Postcolonial Gothic is also a thing, despite at first glance appearing very different and uneasy bedfellows. At first glance, given the different intellectual, historical and cultural traditions that created these two theoretical forms, they appear to outright exclude one another. Yet, as critics like Smith and Hughes point out, they also ‘share an interest in challenging post-Enlightenment notions of rationality’. (Empire and the Gothic: The Politics of Genre, eds. William Hughes and Andrew Smith, (2003) p.1)
The Gothic literary form can be problematic as an import of the colonisers, but it is also an excellent vehicle for subverting colonial discourse on its own terms, challenging its values, and highlighting its oppressions and still-lingering problems.
To see open access essays on this subgenre, follow the link to Academia.edu’s list of papers tagged Postcolonial Gothic, or Julie Hakim Azzam’s thesis on ‘The Alien Within: Postcolonial Gothic and the Politics of Home’ (2007).
Postcolonial Gothic is a subgenre that can cover many national Gothic literary movements, since the political, socio-cultural and socio-economic contexts of these nations are overshadowed by the history of colonialism.
This one isn’t technically an ‘official’ subgenre, but is a handy label for those novels, usually in the American or Southern Gothic tradition, that are heavy on the physical violence and gore. They are usually contemporary (as in, set in modern-day) and may or may not feature some fantastical or paranormal elements, like ghouls and vampires.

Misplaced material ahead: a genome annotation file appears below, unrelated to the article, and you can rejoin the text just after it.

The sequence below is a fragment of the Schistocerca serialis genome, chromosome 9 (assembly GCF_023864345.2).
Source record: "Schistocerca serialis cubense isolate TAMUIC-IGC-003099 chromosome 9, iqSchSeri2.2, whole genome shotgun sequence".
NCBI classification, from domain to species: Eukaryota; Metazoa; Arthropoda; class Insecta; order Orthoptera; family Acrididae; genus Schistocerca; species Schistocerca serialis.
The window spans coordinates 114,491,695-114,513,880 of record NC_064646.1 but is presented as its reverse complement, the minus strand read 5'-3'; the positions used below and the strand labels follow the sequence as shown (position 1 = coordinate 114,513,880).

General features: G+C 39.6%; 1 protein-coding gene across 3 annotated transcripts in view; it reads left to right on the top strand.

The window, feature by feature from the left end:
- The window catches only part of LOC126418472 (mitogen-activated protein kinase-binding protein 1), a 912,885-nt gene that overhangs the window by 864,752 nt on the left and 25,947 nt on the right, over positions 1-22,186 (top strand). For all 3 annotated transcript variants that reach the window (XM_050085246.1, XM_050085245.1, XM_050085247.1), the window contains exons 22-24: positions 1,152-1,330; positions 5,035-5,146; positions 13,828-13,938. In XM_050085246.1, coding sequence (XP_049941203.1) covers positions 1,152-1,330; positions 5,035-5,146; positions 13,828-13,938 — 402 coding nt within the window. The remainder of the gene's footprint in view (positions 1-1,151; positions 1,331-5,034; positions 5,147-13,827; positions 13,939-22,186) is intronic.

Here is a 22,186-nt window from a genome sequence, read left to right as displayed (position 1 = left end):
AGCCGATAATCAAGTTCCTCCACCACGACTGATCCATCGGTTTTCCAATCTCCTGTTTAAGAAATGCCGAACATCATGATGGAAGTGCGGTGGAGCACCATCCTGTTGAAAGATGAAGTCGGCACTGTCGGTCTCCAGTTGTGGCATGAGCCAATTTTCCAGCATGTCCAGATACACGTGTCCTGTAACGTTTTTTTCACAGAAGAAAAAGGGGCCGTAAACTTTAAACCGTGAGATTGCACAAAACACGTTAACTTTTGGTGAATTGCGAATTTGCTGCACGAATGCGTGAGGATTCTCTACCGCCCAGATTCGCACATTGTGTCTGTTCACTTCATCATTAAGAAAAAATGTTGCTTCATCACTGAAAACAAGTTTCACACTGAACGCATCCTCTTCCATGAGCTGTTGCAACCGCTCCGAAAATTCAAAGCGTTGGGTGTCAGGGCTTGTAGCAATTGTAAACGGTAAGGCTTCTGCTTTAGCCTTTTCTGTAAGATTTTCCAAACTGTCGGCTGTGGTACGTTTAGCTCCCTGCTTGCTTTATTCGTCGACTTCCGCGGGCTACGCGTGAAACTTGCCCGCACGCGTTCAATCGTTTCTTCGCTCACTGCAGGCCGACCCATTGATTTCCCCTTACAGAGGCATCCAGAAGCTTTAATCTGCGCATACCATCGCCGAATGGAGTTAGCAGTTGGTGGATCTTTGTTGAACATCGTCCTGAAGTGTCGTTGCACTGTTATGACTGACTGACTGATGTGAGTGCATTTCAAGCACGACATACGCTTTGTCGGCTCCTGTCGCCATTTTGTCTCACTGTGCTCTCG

Think Gothic horror as written and directed by Quentin Tarantino.
I have seen it used in passing, but don’t know how far it appears in queries or summaries of novels.
EDIT: Rough South is an ‘official’ subgenre of Southern Gothic: see also https://www.huffingtonpost.com/jamie-kornegay/the-evolution-of-southern-gothic_b_6987510.html
Well, this one’s easy: if it’s set in modern-day, reflecting contemporary themes and anxieties of society, with the tropes and conventions of classic Gothic horror intact, you’re probably writing Contemporary Gothic, right? You could be writing in a number of culturally-specific situations, of course, so if it’s set in America then you may well be writing Contemporary American Gothic.
Contemporary is a cheat as well, since it’s a catch-all term and has little apart from the setting and reflection of modern values and anxieties to set it apart from the others.
Phew! Ok, well, I think that’s all I’m able to do in one post, and I probably should have chopped it into two. I hope you found it interesting!
Comment if I’ve missed any!